MP MINISTER OF REGIONAL
AND LOCAL GOVERNMENT AND HOUSING
THE UNITED NATIONS GENERAL ASSEMBLY SPECIAL SESSION
FOR AN OVERALL REVIEW AND APPRAISAL OF THE IMPLEMENTATION OF THE OUTCOME
OF THE UNITED NATIONS CONFERENCE ON HUMAN SETTLEMENTS (HABITAT II)
New York, Thursday 7 June, 2001
It is a pleasure for me and my delegation to see you presiding over this important Conference. We are confident that your experience and leadership will guide us as we review and appraise the implementation of the UN Conference on Human Resettlements (Habitat II). This Conference marks an important milestone in the history of Habitat and therefore we hope that it will contribute substantially to the improvement of human settlement and thus a dream realized.
As part of its commitment to the Habitat II Agenda, the Government of Namibia established the National Habitat Committee to coordinate and monitor the implementation process of the Habitat Agenda. The preparation of our national country report coincided with the formulation of the Second National Development Plan (NDP II). Indeed, this was a very rewarding exercise which enabled us to evaluate and assess the human settlement situation in the country and also identify constraints, challenges and strategies in the implementation process. In addition, relevant policies, legislation, programmes and other interventions have since been formulated within the framework of the Habitat II Agenda.
Housing has been identified by the Government of Namibia as one of the priority areas in the development of the country. Our Constitution emphasizes the promotion of equal access to adequate and affordable shelter, water, safe environment and other basic services as an integral part of the fundamental rights and freedoms to be enjoyed by the people of Namibia. The housing programme in Namibia has added value to the social and economic well being of the low income families. In this context, the low income groups are enabled to access land and enjoy security of tenure. In this exercise, emphasis is placed on community participation in the construction of the houses. This process provides employment opportunities to small builders and their families, resulting in the reduction of poverty and unemployment.
Despite these concerted efforts of the Government and its partners, the population growth in the cities poses a tremendous demand on housing and basic services. The rural-urban migration is on the increase. However, to reverse the rural-urban migration trend, we have identified new growth points and 13 towns were proclaimed during the implementation of the First National Development Plan (NDP I).
Therefore, Mr. President, the promotion of a just society for all has been duly attended to and is reflected in legislations and policies instituted by the Government, such as the Affirmative Action Act, Married Persons Equality Act, and the national policy on disability. At the same time, various Government institutions have been tasked to promote equal opportunities and social integration of the disadvantaged groups. A social housing programme has been developed targeting old age pensioners, persons with disabilities and destitutes thereby enhancing a sense of esteem and dignity among these groups.
Inspite of these efforts the HIV/AIDS pandemic and the scarcity of water in Namibia have a negative impact on development projects that are intended to reduce poverty. In this connection, Cabinet has approved White Papers on HIV/AIDS and water resources management.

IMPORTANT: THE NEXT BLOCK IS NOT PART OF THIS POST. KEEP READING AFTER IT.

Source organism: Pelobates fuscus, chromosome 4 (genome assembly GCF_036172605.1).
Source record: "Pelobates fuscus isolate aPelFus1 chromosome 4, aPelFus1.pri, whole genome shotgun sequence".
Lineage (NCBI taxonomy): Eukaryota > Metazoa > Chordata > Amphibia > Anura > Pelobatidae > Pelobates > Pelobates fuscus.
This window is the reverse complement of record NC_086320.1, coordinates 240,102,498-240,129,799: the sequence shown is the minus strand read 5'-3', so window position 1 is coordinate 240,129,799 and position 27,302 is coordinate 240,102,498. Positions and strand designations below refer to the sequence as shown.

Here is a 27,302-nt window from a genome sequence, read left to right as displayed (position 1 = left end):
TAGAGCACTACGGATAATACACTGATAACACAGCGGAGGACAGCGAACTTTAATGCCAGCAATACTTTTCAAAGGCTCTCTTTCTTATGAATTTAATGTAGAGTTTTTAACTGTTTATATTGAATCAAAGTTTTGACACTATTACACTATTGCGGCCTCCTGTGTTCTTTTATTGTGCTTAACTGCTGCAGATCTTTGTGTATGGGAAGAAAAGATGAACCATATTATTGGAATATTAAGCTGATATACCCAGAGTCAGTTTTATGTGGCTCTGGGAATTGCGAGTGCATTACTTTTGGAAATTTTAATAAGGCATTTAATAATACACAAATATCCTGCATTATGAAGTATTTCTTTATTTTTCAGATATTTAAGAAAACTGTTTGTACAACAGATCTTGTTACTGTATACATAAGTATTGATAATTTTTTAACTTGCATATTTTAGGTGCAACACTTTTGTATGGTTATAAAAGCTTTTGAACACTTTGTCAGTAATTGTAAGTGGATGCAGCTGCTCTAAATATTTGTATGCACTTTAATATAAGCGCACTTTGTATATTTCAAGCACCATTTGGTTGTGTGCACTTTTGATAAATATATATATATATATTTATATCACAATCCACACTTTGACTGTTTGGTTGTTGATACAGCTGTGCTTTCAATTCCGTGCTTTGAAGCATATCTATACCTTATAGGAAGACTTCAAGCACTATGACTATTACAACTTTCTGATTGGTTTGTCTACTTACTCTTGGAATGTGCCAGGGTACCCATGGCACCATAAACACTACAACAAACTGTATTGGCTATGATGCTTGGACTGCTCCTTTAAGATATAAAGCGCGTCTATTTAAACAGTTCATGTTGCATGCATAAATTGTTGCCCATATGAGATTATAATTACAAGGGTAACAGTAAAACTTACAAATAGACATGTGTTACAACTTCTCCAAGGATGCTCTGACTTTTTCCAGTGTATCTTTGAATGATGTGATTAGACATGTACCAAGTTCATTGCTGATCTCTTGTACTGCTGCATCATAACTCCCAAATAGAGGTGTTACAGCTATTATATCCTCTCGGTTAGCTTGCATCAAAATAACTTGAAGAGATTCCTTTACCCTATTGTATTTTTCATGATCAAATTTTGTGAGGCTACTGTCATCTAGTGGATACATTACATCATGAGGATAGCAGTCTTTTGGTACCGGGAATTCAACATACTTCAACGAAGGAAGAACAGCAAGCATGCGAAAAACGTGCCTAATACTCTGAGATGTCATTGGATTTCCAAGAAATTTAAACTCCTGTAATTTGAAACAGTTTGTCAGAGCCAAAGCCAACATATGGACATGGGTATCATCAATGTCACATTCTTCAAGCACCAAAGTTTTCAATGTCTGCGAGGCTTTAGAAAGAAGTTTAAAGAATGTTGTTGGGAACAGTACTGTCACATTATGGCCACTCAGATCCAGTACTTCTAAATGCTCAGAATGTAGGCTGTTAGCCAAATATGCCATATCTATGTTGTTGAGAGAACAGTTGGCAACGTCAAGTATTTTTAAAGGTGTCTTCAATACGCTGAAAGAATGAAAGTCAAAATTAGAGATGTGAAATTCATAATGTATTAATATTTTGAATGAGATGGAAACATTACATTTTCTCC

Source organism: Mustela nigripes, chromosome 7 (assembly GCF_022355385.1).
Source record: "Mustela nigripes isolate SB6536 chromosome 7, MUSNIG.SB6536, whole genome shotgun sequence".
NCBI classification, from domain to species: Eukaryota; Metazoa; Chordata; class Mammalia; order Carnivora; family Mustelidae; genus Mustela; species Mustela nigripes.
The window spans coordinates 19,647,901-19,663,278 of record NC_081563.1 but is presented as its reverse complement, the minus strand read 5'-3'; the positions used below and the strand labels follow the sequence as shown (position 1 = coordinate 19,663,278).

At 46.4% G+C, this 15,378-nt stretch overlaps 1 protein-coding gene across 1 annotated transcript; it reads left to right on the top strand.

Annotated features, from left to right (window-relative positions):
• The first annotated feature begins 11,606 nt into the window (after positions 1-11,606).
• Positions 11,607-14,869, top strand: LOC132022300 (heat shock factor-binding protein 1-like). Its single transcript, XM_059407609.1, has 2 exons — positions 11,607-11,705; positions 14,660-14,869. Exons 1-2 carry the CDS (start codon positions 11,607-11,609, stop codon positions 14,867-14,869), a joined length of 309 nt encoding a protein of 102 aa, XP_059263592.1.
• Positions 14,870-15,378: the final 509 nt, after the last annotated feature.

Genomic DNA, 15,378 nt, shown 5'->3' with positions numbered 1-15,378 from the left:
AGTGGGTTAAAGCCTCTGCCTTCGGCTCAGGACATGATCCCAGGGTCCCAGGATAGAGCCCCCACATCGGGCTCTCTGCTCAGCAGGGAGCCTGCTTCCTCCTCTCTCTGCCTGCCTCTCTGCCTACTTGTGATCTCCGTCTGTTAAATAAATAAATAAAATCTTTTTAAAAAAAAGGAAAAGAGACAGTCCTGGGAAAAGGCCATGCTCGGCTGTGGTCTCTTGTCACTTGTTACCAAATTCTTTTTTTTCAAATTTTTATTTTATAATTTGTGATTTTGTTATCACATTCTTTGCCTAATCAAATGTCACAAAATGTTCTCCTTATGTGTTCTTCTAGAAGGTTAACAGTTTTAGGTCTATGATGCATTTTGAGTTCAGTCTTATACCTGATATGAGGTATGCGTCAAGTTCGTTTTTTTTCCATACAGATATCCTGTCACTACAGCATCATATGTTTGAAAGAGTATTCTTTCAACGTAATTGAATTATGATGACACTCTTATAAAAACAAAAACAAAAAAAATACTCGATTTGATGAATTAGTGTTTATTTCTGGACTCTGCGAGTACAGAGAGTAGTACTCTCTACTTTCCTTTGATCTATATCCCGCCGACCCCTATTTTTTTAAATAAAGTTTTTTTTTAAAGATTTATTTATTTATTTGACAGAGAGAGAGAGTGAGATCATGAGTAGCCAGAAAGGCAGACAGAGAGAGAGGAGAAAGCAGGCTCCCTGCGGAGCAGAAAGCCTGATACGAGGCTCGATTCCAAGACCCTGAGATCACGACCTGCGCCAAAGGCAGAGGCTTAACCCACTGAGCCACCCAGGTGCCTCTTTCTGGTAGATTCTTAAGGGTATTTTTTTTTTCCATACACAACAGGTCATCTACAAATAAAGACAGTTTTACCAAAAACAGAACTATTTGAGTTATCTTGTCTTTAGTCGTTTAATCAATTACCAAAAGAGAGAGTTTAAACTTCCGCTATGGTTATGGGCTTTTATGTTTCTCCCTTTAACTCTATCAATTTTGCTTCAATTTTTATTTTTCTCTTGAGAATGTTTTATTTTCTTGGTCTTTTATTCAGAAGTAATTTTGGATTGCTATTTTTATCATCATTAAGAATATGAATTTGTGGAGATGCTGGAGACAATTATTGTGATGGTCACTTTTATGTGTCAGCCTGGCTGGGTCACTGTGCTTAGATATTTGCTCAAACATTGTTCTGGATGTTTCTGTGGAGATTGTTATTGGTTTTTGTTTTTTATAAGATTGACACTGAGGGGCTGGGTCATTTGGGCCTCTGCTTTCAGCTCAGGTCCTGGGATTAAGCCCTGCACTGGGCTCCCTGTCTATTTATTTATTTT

Pertaining to economic development, the Government provides incentives for the informal business sector through a credit guaranteed scheme. The small business entrepreneurs have access to financial institutions, where they can obtain loans to start their own businesses. Eighty percent (80%) of these loans are guaranteed by the Government. This initiative does not only enhance economic empowerment of poor groups but, it also reduces unemployment and alleviate poverty. These incentives are in line with the principles of the Habitat II Agenda, the Global Plan of Action, as well as the aims and objectives of Agenda 21 to ensure sustainable development.
It pleases me to inform this august Assembly that decentralization of power to the regional and local authorities as enshrined in the Namibian Constitution has progressively commenced in 1998. Through the decentralization process the people at the grass roots level are able to partake in the decision-making processes affecting their lives. To ensure effective planning and implementation of the decentralization process, development committees have been established at local, constituency and regional levels.
On international cooperation, the Government of Namibia as a signatory to the Istanbul Declaration, will continue to coordinate with Governments and other Habitat Agenda partners to exchange ideas and learn from their experiences in the struggle for "adequate shelter for all" and "sustainable human settlement."
Furthermore, the Government through the Ministry of Regional and Local Government and Housing in partnership with the National Housing Enterprise and Community Based Organisations (CBOs), has committed itself to establish a research center which, among other tasks, will provide information on the availability of local building materials and best building methods. It is the intention of the Government to utilize national and international expertise to help in enriching the research portfolio of the center.
In conclusion, Mr. President, the Government of Namibia reaffirms its commitment to the objectives of the Habitat Agenda of "adequate shelter for all" and "sustainable human settlement development". Namibia will explore all possibilities at our disposal to achieve the said objectives. In this endeavour, we are part of the global family and we believe that our success will be determined by our commitment to achieve what we have set as our goal.
Thank you Mr. President.